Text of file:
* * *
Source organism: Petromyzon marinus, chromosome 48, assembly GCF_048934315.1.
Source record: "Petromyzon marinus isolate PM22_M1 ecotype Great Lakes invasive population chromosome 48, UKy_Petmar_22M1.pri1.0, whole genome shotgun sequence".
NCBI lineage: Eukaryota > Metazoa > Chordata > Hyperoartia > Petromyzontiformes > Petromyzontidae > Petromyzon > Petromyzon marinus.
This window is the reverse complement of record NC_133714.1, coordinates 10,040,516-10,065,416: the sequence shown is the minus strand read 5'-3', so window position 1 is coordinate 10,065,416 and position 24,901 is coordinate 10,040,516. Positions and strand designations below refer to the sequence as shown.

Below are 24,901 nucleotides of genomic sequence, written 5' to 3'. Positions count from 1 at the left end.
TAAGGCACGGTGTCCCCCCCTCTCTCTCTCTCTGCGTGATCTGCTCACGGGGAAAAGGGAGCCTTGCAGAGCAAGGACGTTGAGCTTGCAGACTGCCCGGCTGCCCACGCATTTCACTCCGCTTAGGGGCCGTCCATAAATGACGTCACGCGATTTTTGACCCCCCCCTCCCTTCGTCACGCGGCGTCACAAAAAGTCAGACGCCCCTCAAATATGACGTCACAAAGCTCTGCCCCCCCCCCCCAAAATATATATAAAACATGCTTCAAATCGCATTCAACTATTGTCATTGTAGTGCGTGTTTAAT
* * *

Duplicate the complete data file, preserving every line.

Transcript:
Source organism: Petromyzon marinus, chromosome 48, assembly GCF_048934315.1.
Source record: "Petromyzon marinus isolate PM22_M1 ecotype Great Lakes invasive population chromosome 48, UKy_Petmar_22M1.pri1.0, whole genome shotgun sequence".
NCBI lineage: Eukaryota > Metazoa > Chordata > Hyperoartia > Petromyzontiformes > Petromyzontidae > Petromyzon > Petromyzon marinus.
This window is the reverse complement of record NC_133714.1, coordinates 10,040,516-10,065,416: the sequence shown is the minus strand read 5'-3', so window position 1 is coordinate 10,065,416 and position 24,901 is coordinate 10,040,516. Positions and strand designations below refer to the sequence as shown.

Below are 24,901 nucleotides of genomic sequence, written 5' to 3'. Positions count from 1 at the left end.
TAAGGCACGGTGTCCCCCCCTCTCTCTCTCTCTGCGTGATCTGCTCACGGGGAAAAGGGAGCCTTGCAGAGCAAGGACGTTGAGCTTGCAGACTGCCCGGCTGCCCACGCATTTCACTCCGCTTAGGGGCCGTCCATAAATGACGTCACGCGATTTTTGACCCCCCCCTCCCTTCGTCACGCGGCGTCACAAAAAGTCAGACGCCCCTCAAATATGACGTCACAAAGCTCTGCCCCCCCCCCCCAAAATATATATAAAACATGCTTCAAATCGCATTCAACTATTGTCATTGTAGTGCGTGTTTAAT